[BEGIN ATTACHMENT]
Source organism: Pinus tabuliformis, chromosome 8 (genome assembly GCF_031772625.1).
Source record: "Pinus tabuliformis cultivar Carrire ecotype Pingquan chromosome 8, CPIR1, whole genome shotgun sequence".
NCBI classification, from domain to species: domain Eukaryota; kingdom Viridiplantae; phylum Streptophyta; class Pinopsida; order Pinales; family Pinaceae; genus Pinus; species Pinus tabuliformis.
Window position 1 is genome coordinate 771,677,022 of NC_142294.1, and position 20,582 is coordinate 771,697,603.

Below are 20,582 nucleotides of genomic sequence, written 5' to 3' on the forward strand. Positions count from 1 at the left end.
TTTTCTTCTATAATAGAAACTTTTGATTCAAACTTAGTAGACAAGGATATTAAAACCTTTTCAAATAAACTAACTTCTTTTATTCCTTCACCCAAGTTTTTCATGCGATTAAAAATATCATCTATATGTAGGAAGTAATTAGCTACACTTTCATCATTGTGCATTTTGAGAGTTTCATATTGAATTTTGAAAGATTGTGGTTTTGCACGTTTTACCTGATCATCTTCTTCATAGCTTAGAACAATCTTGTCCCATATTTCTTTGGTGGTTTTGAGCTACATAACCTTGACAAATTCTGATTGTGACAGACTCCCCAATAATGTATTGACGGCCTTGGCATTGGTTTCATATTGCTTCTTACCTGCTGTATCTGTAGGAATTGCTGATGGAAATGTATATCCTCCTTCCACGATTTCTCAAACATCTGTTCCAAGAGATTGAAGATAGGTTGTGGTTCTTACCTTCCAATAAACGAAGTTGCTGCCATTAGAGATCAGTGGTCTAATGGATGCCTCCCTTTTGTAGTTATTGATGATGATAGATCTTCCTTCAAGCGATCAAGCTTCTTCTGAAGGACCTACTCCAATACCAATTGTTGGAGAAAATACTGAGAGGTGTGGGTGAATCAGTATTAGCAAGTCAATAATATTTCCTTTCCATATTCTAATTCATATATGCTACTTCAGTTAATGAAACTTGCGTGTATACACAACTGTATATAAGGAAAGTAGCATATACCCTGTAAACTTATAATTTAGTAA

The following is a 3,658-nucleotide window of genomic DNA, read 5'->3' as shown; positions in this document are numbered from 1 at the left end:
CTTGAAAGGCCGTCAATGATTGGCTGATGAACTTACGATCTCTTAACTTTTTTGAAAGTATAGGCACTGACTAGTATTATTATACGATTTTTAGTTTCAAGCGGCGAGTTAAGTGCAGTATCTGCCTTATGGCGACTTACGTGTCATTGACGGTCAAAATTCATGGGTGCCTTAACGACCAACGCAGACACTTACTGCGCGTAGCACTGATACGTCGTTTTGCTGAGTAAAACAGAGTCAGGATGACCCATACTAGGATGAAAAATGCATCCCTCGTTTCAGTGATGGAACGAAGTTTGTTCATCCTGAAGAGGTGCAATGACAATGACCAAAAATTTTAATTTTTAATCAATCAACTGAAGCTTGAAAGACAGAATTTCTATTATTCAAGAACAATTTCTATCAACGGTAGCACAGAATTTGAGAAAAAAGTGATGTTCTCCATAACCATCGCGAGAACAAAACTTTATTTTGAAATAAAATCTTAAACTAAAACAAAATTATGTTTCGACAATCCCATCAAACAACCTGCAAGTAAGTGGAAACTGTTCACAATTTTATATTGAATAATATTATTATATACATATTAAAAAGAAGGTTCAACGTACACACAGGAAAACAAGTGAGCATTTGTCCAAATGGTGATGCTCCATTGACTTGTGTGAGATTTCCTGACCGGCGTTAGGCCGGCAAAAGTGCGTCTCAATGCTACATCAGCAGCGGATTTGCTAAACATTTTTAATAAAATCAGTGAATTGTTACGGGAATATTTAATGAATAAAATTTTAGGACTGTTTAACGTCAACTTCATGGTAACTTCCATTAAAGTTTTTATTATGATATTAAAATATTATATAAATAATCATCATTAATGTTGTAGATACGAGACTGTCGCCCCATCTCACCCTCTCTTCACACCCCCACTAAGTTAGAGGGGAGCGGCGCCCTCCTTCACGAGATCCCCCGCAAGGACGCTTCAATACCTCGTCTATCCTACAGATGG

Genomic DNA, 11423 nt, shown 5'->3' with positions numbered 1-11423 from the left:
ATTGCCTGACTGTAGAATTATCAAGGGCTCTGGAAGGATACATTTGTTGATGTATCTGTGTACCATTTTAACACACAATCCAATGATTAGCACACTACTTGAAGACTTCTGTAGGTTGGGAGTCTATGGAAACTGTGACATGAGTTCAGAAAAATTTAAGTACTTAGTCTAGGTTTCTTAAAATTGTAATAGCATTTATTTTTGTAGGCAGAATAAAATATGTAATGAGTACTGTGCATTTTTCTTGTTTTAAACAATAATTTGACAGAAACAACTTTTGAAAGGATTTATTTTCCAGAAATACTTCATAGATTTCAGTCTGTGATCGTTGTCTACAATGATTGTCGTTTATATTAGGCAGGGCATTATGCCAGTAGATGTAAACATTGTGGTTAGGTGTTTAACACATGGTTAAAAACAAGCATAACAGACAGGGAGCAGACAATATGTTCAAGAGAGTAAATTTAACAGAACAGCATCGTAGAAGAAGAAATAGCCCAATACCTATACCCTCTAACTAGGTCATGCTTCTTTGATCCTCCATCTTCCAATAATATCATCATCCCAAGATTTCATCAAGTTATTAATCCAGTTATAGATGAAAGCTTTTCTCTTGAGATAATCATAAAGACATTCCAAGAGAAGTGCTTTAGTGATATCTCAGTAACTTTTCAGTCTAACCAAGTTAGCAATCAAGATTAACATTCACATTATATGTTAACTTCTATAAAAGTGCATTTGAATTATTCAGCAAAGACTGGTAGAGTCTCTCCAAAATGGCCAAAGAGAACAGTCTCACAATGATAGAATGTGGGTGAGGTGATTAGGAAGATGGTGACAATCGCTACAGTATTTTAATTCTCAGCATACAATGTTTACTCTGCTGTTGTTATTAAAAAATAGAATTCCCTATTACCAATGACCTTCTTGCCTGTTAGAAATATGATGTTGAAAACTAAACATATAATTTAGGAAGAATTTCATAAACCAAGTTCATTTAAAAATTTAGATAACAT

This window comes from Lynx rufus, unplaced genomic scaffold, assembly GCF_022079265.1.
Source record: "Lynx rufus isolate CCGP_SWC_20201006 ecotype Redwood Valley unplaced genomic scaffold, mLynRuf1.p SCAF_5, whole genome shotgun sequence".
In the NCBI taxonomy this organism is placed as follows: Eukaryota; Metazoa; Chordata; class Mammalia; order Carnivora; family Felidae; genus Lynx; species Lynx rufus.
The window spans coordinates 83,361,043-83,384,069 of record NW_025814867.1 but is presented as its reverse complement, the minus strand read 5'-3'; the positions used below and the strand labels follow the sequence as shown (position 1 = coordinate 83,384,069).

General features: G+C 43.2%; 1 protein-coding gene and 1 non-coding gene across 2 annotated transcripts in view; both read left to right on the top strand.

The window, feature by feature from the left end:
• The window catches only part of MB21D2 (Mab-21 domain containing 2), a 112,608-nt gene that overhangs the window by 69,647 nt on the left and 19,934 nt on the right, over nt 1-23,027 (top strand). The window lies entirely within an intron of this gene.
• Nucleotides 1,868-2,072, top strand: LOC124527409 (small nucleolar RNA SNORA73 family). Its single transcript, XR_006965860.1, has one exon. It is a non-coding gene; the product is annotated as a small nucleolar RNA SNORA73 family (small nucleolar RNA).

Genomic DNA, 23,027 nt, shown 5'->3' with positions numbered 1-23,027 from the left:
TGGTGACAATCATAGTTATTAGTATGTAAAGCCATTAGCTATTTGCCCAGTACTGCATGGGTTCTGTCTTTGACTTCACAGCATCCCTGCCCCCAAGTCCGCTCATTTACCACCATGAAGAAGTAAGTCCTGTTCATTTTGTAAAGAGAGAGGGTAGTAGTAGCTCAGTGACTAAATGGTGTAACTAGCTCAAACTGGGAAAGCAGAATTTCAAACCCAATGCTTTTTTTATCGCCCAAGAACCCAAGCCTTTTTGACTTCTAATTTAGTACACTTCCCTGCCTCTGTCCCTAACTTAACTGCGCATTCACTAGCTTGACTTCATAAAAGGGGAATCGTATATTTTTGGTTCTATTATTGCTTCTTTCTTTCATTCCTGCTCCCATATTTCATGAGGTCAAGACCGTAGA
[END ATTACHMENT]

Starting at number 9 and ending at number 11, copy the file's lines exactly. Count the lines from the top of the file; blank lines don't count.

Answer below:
Genomic DNA, 11423 nt, shown 5'->3' with positions numbered 1-11423 from the left:
ATTGCCTGACTGTAGAATTATCAAGGGCTCTGGAAGGATACATTTGTTGATGTATCTGTGTACCATTTTAACACACAATCCAATGATTAGCACACTACTTGAAGACTTCTGTAGGTTGGGAGTCTATGGAAACTGTGACATGAGTTCAGAAAAATTTAAGTACTTAGTCTAGGTTTCTTAAAATTGTAATAGCATTTATTTTTGTAGGCAGAATAAAATATGTAATGAGTACTGTGCATTTTTCTTGTTTTAAACAATAATTTGACAGAAACAACTTTTGAAAGGATTTATTTTCCAGAAATACTTCATAGATTTCAGTCTGTGATCGTTGTCTACAATGATTGTCGTTTATATTAGGCAGGGCATTATGCCAGTAGATGTAAACATTGTGGTTAGGTGTTTAACACATGGTTAAAAACAAGCATAACAGACAGGGAGCAGACAATATGTTCAAGAGAGTAAATTTAACAGAACAGCATCGTAGAAGAAGAAATAGCCCAATACCTATACCCTCTAACTAGGTCATGCTTCTTTGATCCTCCATCTTCCAATAATATCATCATCCCAAGATTTCATCAAGTTATTAATCCAGTTATAGATGAAAGCTTTTCTCTTGAGATAATCATAAAGACATTCCAAGAGAAGTGCTTTAGTGATATCTCAGTAACTTTTCAGTCTAACCAAGTTAGCAATCAAGATTAACATTCACATTATATGTTAACTTCTATAAAAGTGCATTTGAATTATTCAGCAAAGACTGGTAGAGTCTCTCCAAAATGGCCAAAGAGAACAGTCTCACAATGATAGAATGTGGGTGAGGTGATTAGGAAGATGGTGACAATCGCTACAGTATTTTAATTCTCAGCATACAATGTTTACTCTGCTGTTGTTATTAAAAAATAGAATTCCCTATTACCAATGACCTTCTTGCCTGTTAGAAATATGATGTTGAAAACTAAACATATAATTTAGGAAGAATTTCATAAACCAAGTTCATTTAAAAATTTAGATAACAT

This window comes from Lynx rufus, unplaced genomic scaffold, assembly GCF_022079265.1.